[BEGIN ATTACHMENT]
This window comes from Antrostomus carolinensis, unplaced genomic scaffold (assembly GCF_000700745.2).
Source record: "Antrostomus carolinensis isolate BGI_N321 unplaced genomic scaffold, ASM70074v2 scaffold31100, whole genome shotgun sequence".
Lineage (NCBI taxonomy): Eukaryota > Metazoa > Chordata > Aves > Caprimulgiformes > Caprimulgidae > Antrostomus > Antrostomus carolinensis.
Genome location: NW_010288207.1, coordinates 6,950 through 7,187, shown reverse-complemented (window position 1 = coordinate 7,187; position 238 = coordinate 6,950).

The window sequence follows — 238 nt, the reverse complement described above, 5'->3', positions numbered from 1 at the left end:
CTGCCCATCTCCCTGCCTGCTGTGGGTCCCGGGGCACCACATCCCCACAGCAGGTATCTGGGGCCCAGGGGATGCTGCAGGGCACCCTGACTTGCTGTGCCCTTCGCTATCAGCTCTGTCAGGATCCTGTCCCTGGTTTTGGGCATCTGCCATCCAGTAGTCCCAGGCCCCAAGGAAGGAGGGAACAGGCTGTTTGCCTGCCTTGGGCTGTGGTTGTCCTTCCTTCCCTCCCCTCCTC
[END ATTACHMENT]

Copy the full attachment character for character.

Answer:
This window comes from Antrostomus carolinensis, unplaced genomic scaffold (assembly GCF_000700745.2).
Source record: "Antrostomus carolinensis isolate BGI_N321 unplaced genomic scaffold, ASM70074v2 scaffold31100, whole genome shotgun sequence".
Lineage (NCBI taxonomy): Eukaryota > Metazoa > Chordata > Aves > Caprimulgiformes > Caprimulgidae > Antrostomus > Antrostomus carolinensis.
Genome location: NW_010288207.1, coordinates 6,950 through 7,187, shown reverse-complemented (window position 1 = coordinate 7,187; position 238 = coordinate 6,950).

The window sequence follows — 238 nt, the reverse complement described above, 5'->3', positions numbered from 1 at the left end:
CTGCCCATCTCCCTGCCTGCTGTGGGTCCCGGGGCACCACATCCCCACAGCAGGTATCTGGGGCCCAGGGGATGCTGCAGGGCACCCTGACTTGCTGTGCCCTTCGCTATCAGCTCTGTCAGGATCCTGTCCCTGGTTTTGGGCATCTGCCATCCAGTAGTCCCAGGCCCCAAGGAAGGAGGGAACAGGCTGTTTGCCTGCCTTGGGCTGTGGTTGTCCTTCCTTCCCTCCCCTCCTC